Mount Elbrus with an altitude of 5642m is the highest peak in Europe. It is located in Russia in the north in the Caucasus mountain range. Even before my departure, I faced my first challenge, a second back injury. My initial plan was to climb the north side; the wilder, less touristy and more technical side. At that moment, I definitely felt a wave of discouragement after all these months of training and working hard to raise the necessary money to cover all the costs associated with my project. Instead of letting panic and discouragement get the better of me, I decided to seek professional help to get back on my feet. After several physiotherapy treatments and specific training, I was able to regain my strength. Despite everything, I had to give up the ascent of the North slope for the South slope, which is extremely touristy. A difficult decision, but one that would still allow me to realize my dream. The trip to Russia and more specifically to Mineral Vody took more than 30hrs of travel time. On arrival, I met my guide Chatur Tamang, a Nepalese guide with 25 years of mountain experience. He has over 70 ascents of Elbrus, 6 ascents of Mount Everest and several other Himalayan peaks to his credit. At the same time, I met a Quebecer, Marc, who was going to be part of the expedition. From our first exchanges, I knew that we would get along well. The landscapes were more and more spectacular as we advanced into the mountains. The normal route, on the south side, is the easiest, safest and fastest using the ski lifts to the Garabachi refugees located at 3847m. From there, we would acclimatize by making gradual ascents before our attempt to the summit.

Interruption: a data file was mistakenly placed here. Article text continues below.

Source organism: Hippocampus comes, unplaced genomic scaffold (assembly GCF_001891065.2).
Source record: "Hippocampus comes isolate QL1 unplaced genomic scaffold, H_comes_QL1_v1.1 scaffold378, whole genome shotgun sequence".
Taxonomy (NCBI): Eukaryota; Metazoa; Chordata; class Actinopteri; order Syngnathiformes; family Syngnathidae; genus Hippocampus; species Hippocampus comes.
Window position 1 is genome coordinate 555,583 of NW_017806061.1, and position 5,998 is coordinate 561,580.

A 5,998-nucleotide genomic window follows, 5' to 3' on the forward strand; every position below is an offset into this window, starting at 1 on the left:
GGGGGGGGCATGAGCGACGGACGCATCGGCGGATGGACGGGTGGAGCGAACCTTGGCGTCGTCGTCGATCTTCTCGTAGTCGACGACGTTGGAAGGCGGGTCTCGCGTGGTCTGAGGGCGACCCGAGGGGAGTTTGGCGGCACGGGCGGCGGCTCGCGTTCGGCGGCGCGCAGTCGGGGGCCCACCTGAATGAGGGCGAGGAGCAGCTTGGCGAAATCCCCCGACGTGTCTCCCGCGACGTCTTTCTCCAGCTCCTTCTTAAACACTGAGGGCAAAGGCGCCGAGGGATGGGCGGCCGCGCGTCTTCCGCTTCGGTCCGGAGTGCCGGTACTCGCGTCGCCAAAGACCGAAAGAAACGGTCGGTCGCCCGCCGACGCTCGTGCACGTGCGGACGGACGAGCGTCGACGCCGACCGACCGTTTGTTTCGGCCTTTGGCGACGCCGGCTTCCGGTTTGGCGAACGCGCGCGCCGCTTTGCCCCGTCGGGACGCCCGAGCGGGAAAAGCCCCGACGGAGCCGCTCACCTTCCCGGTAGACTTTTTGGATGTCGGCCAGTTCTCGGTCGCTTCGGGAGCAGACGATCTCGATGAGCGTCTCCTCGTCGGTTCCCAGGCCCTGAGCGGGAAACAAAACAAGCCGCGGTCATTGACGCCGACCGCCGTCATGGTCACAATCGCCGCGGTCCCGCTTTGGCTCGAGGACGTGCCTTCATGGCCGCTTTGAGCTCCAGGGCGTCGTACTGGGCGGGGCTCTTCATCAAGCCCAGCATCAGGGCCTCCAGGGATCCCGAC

I had heard about the surprise storms on Mount Elbrus, given its proximity to the Black Sea. In the afternoon of our arrival at the hut, we did our second pre-acclimatization walk up to the altitude of 4500m. We started our walk under a blue sky and suddenly the wind picked up, the clouds arrived and we found ourselves in a snowstorm in the middle of August. This phenomenon was going to happen almost every day on the mountain. During one of our acclimatization walks and as the storm hit us again, I suddenly started to cry. Yes, I was cold, the conditions were difficult, but I cried with joy because despite the challenges, I was living my dream and I was fulfilled. As the weather was looking positive, we decided to try for the summit on the night of August 7, 2019. The majority of climbers take a skicat machine to reach the altitude of 5000m and from there they will the climb the last 642m to the summit. For me, it was inconceivable to choose this option, already I used the cable car and felt that I had cheated. So my guide and I left the hut around midnight, only with the light of our headlamps to illuminate us. After an hour’s walk the wind picked up again and I had to stop to put on all my extra clothes, it was probably around -28 C at that point. Honestly, I didn’t expect it to be so cold, it was +30 C in the valley a few days before. Once we approached the traverse that would lead us to the pass separating the two summits, I started coughing and the ache caught me on the spot. I remember crouching down to come to my senses and wondering why? What was motivating me to challenge myself physically and mentally like that? After a few seconds of rest, I started walking again. The last steps to the top were painful, my hands were constantly freezing and I had to constantly move them up and down to re-stimulate the circulation. Finally on August 7, 2019 at 5:00 am, I reached the summit of Europe, my third of the 7 summits. I was once again overwhelmed by a whole range of emotions. The view was probably one of the most beautiful I had ever seen, at that moment I remembered why I loved climbing mountains. Mt Elbrus taught me that in life it is important to be flexible, because plans always end up changing.